A few months ago I took part in a mock debate whose annual tradition it is to task stand-up comics manqués with raising optimal laughs around a deeply trivial theme.
The proposed resolution was “The short man is the better man.” I argued this was a wince-inducing subject for the height-challenged male, equivalent to “The fat woman is the better woman,” and furthermore a natural temptation to witless ribaldry. My objections falling on deaf ears, including some attached to short men, I manned up for the job as best I could.
Googling desperately, I came upon an informational tidbit that proved excellent (and only slightly ribald) fodder for debate laughs, but also seems an apt take-off point for my yearly Fatherless Day column, namely: Most sperm banks will not accept donations from men who stand under 5’ 11” in height.
The sperm-seekers whose demand has produced this height restriction aren’t giggly teenagers or desperate housewives addicted to Harlequin romances. They are strong, autonomous, educated, middle class, not-so-young women of ambition with support systems and resources sufficient to the logistical demands of child-rearing.
Whether childless because of sexual orientation, a ticking biological clock aligned with bad luck in the marriage market, or principled misandry, they view their future child’s fatherlessness with sanguine confidence and a clear conscience.
Amongst such committed egalitarians in all other gender-related matters, then, logic would suggest a willingness to accept height parity, or at least diversity. So why are these father-cleansing feminists choosing to “mate” with a stereotypically patriarchal symbol of physical dominance?
Because deep inside, they aren’t buying the utopian theories they’ve superficially endorsed. Freed from the hassle of meeting Mr. Right, and at liberty to conjure up Mr. Right DNA, even women mate-free by choice want to perpetuate via their future child’s hologram sire the same symbols of male strength and protectiveness women have prized since time immemorial. Their decision to ”disappear” their child’s father says manliness isn’t important; their atavistically-driven entries on the sperm bank checklist say it is.
We now take for granted the technology of alternate reproductive initiatives that marginalize men’s contribution to the family, and by extension to society. But we shouldn’t. Every child born with only half an identity — the mother’s — is a reproach to our decision, which began with the advent of the birth control pill in 1959, to privilege the sexual and reproductive rights of adults over the rights of children. For “adults,” read “women.”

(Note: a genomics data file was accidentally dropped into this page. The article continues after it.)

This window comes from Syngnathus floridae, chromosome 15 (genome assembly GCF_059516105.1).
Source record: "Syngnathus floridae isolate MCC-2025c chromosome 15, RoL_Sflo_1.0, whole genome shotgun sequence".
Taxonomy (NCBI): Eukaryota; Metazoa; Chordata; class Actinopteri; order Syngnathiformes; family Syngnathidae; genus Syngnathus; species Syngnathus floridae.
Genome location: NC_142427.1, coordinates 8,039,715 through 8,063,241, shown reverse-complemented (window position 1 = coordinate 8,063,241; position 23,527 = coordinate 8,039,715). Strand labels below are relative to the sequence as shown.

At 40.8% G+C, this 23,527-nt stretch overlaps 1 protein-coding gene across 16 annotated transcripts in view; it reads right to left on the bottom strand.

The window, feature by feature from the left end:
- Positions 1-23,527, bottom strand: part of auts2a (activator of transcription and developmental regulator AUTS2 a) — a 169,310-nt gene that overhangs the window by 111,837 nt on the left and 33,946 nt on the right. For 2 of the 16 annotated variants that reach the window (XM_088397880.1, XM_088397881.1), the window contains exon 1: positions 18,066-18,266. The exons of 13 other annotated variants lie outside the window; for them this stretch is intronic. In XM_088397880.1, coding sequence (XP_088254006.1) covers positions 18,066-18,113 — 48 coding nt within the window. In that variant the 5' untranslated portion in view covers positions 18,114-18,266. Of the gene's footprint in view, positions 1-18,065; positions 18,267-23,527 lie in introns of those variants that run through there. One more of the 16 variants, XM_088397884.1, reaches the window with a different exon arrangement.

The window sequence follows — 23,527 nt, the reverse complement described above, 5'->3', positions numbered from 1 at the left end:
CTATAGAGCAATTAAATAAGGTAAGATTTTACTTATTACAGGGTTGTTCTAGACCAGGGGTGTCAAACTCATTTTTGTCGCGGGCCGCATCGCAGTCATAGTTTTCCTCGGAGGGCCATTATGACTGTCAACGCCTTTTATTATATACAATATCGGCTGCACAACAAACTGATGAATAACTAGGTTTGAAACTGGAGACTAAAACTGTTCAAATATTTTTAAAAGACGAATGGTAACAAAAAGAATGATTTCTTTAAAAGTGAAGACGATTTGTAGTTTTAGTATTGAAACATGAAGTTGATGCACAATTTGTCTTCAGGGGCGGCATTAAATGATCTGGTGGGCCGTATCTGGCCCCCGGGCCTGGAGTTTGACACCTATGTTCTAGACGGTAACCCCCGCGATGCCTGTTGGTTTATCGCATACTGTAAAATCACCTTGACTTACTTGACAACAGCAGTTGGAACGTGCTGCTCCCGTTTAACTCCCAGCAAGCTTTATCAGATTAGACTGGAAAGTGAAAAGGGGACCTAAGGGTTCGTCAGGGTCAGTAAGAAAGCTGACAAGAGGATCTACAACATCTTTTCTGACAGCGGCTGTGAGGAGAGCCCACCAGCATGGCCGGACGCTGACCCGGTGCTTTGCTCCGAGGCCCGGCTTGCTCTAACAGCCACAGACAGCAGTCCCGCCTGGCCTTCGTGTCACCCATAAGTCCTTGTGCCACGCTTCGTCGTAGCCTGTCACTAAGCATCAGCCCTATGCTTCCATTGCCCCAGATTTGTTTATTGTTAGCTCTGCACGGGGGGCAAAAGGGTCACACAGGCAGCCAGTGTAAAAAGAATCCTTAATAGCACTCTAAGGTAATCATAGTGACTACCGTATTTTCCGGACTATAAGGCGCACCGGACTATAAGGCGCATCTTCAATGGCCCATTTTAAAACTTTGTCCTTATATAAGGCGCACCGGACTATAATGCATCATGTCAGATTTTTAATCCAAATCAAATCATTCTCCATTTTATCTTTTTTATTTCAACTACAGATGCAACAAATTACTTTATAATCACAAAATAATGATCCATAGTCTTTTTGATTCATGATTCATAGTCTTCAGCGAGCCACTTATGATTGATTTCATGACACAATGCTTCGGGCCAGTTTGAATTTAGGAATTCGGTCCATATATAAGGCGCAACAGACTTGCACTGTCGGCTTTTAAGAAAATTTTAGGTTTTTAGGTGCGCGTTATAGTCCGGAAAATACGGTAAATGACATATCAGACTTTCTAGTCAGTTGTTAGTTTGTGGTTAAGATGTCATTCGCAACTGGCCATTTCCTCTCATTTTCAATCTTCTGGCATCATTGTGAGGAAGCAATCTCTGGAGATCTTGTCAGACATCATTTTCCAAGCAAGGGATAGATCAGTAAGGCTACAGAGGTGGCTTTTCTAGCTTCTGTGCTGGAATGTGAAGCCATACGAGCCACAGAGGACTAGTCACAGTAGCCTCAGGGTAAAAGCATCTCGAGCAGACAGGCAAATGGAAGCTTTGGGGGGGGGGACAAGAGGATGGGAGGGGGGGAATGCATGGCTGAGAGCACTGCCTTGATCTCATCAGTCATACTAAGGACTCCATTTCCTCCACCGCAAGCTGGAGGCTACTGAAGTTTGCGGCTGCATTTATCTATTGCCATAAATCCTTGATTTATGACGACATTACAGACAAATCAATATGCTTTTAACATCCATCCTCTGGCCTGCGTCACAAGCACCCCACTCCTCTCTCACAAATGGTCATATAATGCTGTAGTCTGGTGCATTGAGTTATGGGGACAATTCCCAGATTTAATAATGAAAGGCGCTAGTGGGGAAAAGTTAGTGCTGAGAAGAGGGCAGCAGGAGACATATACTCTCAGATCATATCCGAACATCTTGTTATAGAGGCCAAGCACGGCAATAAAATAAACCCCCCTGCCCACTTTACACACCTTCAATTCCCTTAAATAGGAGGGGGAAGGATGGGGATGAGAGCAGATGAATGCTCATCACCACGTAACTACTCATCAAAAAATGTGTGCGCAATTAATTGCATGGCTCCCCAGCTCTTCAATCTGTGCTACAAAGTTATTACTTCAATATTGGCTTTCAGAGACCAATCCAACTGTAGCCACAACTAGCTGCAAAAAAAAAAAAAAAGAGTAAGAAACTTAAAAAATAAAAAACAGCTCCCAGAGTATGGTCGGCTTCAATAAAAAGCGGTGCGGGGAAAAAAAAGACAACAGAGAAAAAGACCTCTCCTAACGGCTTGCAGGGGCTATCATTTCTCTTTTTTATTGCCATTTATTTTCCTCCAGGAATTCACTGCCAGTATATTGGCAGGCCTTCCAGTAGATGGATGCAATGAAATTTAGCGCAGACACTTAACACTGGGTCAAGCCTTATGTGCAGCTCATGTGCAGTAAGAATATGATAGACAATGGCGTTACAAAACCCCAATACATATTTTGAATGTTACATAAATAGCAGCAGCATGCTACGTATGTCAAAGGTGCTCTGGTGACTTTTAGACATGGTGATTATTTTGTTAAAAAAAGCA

Men took their cues from women. They soon internalized the feminist message that they had many responsibilities as fathers, but unlike mothers no natural rights, a rubric borne out in higher court judgments and countless custody narratives. Men’s biological and social value, and their relationship to their issue, has for some time been contingent on women’s wishes and perceived needs.
And yet countless studies confirm the opposite of what the very existence of sperm banks imply. Biological fathership matters. Fatherlessness figures disproportionately in every anti-social behaviour from school dropout to sexual pathology to hard criminality. A non-biological father figure in the home is the greatest indicator for child abuse.
There’s no secret to healthy communities. Marriage is the key. It takes the same boring, bourgeois values and domestic strategies today, often referred to amongst cultural observers as “the plan” — education first, then a job, then marriage and only then children — as it did in 1950 to produce (on the whole, no personal anecdotes, please) secure, successful children.
Poverty is not the issue, as ideologues continue to insist. The same bourgeois values send many poor, but culturally traditional immigrants’ children soaring to peaks of achievement.
The irony is that the theorists doling out the Kool-Aid aren’t drinking it themselves. Marriage rates are going up amongst the educated middle class, and down amongst the uneducated, unskilled and unmotivated — those least equipped to compensate for the negative effects of fatherlessness on children.
The commodification of sperm is a particularly hypocritical blot on the social landscape. Donor recipients cheat their children with society’s blessing by mimicking the plan. They get their education and job first, but skip the crucial marriage part. Finally they parachute their “family” into stable, aspirational environments sustained by two-parent families. Sperm-donor mothers thus effectively freeload from the harvest sown by the very bourgeois constraints they exempted themselves from in their children’s creation.
Sperm banks opened a Pandora’s box. The inevitable coming debate: “The cloned child is the better child.” Comedians may raise laughter from this not-so-trivial subject, but fathers – not so much.
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